How can I have the shader handle two different objects?

I have a cube which has a texture on it (picture on each face of it), which I want to retain.

Also, I have a sphere that orbits the cube, which I just want to color.

Now, I can display the textures, or color the items with the fragment/vertex shader, but I would like to change the color of just the sphere, but leave the cube unchanged.

Ultimately, then, I want to apply lighting and shading to both objects, equally. But, want to start out with baby steps.

Here are my vertex and fragment shaders

//varying vec4 color;

//image texture
uniform sampler2D myTexture;
varying vec2 vTexCoord;

void main (void) {
	//gl_FragColor = vec4(1.0, 0.5, 0.0, 0.0);
	//one or the other gives me the desired results
	gl_FragColor = texture2D(myTexture, vTexCoord);

and here is my vertex shader

//varying vec4 color;
varying vec2 vTexCoord;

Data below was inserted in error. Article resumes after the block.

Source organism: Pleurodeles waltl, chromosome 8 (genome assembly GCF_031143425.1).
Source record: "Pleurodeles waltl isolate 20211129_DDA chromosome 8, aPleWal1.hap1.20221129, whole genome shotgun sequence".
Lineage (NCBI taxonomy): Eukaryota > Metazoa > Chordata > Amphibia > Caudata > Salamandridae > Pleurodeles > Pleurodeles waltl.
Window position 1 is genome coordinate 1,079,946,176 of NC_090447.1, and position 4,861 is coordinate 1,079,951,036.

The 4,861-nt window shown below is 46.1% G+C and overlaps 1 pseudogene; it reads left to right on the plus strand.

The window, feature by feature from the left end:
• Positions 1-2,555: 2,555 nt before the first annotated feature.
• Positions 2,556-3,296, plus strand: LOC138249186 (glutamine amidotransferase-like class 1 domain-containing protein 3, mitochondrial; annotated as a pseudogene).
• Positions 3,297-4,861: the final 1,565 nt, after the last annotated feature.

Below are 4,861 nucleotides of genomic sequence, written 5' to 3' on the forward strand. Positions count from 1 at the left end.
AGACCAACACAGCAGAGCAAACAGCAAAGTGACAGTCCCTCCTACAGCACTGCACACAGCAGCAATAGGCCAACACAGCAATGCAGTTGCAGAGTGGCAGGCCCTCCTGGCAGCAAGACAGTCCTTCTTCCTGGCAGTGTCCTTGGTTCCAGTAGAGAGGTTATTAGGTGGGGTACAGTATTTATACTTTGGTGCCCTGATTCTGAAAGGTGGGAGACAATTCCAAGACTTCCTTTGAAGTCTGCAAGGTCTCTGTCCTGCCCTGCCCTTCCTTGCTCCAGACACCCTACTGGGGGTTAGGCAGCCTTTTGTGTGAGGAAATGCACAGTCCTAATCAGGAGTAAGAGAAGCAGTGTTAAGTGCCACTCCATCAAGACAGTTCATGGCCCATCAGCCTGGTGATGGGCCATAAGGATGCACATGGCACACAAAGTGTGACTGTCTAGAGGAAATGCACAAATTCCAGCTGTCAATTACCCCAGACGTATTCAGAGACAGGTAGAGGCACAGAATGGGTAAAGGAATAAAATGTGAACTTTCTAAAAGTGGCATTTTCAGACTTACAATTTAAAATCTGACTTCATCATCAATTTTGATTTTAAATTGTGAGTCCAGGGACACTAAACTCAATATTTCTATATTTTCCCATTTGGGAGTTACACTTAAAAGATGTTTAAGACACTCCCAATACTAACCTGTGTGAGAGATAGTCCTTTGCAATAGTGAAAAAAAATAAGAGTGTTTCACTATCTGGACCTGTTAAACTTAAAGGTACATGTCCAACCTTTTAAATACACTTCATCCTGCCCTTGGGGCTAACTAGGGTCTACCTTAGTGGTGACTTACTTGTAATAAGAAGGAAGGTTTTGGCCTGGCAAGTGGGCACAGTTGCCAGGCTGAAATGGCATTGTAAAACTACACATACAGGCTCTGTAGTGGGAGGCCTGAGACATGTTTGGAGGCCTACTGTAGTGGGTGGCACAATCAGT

void main(void) {
  vTexCoord = vec2(gl_MultiTexCoord0);
  //vTexCoord = gl_MultiTexCoord0;
  //color = gl_Color;
  gl_Position = gl_ModelViewProjectionMatrix * gl_Vertex;

It looks like you’ve just about got the vertex color plumbed into your shader already.

Once you have that, you have options.

You could pass in a uniform that tells you whether to apply the texture or apply the color. But it might be simpler to just apply both, modulating them together (e.g. color * texture). Consider that 1 * X = X and X * 1 = X.

Thanks for the reply Dark Photon,

I am not familiar enough with uniforms to know exactly what they are doing.

I assume I am close, because depending on which gl_FragColor I enable, I get the desired result.

But, how exactly would I go about implementing that?

I will mediate on it, in the interim=)


Here’s a wiki page in the OpenGL Wiki on them: Uniform (GLSL). Basically, they’re values you can pass in from your C++ program that are effectively constant for all of the primitives in a draw call. You can use them to pass in state that doesn’t need to change vertex-to-vertex or fragment-to-fragment.

However, if you just use the modulate approach, you probably don’t need one.

If you don’t have a good book on OpenGL programming, I’d suggest you pick one up. Alternatively, you can consult the online OpenGL Wiki, the OpenGL man pages, and various OpenGL tutorials around the net.

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